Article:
For this $9 appetizer,Benjamin Lambert draws inspiration from the congee, or rice porridge, that he ate when he lived in New York City.
He starts with Carolina Gold rice and overcooks it so the grains start to fall apart a little — an idea he got from an unpublished book of Gray Kunz’s recipes from the 1990s, when the legendary chef ran the New York restaurant Lespinasse.
Lambert purées about a quarter of the rice and then adds it back to the rest. Then he finishes the rice with some stock and butter.
He coats duck tongues with salt, bay leaf, thyme and rosemary and lets them cure overnight. The next day he slowly cooks them in duck fat. He also deep-fries duck skin to make cracklin’s.
At service he spoons the porridge into a cast-iron skillet.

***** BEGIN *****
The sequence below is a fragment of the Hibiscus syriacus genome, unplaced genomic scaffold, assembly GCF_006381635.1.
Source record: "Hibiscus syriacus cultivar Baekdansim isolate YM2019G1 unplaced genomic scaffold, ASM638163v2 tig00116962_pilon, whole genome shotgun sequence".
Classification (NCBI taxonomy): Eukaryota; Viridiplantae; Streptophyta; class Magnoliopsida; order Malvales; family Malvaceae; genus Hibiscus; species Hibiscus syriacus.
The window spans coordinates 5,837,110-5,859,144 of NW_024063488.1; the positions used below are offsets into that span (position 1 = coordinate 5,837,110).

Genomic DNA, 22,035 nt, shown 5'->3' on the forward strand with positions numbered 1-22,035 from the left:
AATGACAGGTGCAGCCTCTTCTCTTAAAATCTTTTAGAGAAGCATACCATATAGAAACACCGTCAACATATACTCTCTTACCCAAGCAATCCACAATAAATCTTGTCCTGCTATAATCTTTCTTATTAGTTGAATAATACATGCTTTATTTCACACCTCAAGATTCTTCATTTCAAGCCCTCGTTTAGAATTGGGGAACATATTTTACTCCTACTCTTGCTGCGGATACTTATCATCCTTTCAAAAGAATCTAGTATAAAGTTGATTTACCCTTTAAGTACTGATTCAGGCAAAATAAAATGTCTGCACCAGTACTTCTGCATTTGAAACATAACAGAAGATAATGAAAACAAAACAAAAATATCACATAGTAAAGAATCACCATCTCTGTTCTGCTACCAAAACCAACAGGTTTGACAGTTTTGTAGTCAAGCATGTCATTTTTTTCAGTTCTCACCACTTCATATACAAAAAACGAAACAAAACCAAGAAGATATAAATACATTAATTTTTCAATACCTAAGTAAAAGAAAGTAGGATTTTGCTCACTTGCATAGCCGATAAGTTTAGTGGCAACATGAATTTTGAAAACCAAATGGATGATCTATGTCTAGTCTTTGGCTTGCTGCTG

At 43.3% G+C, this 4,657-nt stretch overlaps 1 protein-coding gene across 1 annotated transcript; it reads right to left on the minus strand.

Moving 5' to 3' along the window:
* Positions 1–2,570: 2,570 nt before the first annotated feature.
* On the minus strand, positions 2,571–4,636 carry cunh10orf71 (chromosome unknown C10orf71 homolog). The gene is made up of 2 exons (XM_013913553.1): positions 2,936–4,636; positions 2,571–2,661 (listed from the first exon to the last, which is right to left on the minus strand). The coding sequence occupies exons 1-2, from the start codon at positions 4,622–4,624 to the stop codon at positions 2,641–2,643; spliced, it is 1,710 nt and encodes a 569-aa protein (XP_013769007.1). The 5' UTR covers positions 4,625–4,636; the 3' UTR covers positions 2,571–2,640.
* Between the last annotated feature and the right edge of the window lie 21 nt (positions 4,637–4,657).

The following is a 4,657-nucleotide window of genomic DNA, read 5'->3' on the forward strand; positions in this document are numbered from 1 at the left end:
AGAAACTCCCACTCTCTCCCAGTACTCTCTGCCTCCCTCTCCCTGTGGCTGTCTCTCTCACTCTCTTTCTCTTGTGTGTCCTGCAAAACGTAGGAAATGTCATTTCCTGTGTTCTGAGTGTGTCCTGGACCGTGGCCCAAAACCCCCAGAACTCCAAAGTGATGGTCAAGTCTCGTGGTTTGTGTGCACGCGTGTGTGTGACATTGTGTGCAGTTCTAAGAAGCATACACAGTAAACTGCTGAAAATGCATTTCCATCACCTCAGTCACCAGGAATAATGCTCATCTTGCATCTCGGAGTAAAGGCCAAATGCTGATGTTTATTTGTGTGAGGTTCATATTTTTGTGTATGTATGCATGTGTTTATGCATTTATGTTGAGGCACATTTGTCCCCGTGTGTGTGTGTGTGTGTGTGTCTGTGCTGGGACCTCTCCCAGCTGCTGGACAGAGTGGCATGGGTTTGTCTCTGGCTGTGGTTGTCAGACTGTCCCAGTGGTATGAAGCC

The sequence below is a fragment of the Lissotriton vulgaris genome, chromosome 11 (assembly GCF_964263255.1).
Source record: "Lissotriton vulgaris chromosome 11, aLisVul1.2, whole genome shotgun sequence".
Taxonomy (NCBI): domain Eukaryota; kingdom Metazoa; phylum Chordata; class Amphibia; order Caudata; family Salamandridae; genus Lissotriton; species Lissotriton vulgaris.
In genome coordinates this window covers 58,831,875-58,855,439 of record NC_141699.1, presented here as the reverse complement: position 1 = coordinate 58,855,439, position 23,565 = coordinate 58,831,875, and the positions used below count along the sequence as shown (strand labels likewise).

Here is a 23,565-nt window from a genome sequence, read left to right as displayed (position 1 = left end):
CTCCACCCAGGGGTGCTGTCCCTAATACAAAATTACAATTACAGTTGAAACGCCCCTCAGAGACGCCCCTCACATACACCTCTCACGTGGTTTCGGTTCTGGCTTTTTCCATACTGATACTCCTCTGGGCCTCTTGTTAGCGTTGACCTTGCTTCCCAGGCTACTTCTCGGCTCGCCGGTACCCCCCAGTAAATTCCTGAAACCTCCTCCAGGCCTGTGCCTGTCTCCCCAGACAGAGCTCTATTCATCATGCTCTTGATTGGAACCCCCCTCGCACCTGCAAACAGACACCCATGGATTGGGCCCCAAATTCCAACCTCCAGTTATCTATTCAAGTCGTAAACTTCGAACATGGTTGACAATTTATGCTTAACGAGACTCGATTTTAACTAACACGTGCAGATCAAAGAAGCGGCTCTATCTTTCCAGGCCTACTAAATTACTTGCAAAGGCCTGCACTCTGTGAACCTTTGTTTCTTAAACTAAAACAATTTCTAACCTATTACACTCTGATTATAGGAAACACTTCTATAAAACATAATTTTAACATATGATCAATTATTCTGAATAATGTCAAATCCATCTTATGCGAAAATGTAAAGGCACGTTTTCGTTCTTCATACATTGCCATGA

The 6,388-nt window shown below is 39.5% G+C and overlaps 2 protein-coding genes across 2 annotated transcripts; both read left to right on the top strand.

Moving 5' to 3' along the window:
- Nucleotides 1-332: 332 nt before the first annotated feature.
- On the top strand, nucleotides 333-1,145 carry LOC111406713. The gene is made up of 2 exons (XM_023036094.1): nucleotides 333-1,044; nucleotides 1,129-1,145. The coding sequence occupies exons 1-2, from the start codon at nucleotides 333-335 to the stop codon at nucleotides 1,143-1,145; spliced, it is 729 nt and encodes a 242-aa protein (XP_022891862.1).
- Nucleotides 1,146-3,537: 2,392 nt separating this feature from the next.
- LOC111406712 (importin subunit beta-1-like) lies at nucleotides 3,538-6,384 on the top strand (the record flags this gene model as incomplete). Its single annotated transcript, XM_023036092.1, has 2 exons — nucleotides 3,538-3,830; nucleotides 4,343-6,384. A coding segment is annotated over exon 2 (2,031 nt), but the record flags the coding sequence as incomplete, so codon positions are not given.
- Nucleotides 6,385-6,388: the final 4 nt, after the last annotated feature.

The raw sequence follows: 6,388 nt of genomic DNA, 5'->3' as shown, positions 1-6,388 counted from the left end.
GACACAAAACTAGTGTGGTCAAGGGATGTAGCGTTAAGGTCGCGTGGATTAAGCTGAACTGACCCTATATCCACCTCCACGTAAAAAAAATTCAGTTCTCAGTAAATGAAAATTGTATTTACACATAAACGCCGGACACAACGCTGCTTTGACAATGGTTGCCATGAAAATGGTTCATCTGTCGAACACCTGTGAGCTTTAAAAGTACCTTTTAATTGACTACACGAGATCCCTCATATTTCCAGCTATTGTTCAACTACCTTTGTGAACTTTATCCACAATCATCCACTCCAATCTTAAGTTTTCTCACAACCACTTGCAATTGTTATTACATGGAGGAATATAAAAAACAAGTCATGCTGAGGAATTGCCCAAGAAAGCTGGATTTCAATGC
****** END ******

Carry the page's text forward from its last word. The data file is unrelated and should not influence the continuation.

When garlic shoots are in season, in the spring, he garnishes the porridge with them. The rest of the year he uses scallions. He also adds crispy-fried shallots.
He warms the duck tongues in duck jus and adds them and the cracklin’s to the porridge, topping it all with a raw egg to be stirred into the dish by the guest.
“People that get it love it,” Lambert said. “But people are really turned off by duck tongue sometimes.”